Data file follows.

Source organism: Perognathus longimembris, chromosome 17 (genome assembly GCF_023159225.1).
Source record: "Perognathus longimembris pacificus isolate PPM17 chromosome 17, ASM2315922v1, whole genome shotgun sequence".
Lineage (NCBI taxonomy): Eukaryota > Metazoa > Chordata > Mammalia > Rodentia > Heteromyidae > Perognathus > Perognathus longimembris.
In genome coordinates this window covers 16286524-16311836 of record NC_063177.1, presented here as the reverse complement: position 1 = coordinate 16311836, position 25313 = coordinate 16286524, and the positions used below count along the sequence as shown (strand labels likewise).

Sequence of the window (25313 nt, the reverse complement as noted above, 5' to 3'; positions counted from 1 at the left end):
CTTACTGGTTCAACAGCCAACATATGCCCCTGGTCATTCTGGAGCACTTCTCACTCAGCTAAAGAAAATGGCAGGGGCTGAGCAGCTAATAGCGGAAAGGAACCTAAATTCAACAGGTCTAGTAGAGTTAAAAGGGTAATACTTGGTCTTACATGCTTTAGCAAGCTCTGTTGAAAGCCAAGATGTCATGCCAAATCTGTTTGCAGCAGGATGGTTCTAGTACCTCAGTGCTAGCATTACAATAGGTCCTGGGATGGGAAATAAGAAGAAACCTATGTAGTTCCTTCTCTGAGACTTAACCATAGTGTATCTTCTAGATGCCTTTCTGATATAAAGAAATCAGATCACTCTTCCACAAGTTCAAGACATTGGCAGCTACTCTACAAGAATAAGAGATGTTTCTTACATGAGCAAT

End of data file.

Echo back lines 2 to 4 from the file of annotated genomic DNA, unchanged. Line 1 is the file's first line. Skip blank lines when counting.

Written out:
Source record: "Perognathus longimembris pacificus isolate PPM17 chromosome 17, ASM2315922v1, whole genome shotgun sequence".
Lineage (NCBI taxonomy): Eukaryota > Metazoa > Chordata > Mammalia > Rodentia > Heteromyidae > Perognathus > Perognathus longimembris.
In genome coordinates this window covers 16286524-16311836 of record NC_063177.1, presented here as the reverse complement: position 1 = coordinate 16311836, position 25313 = coordinate 16286524, and the positions used below count along the sequence as shown (strand labels likewise).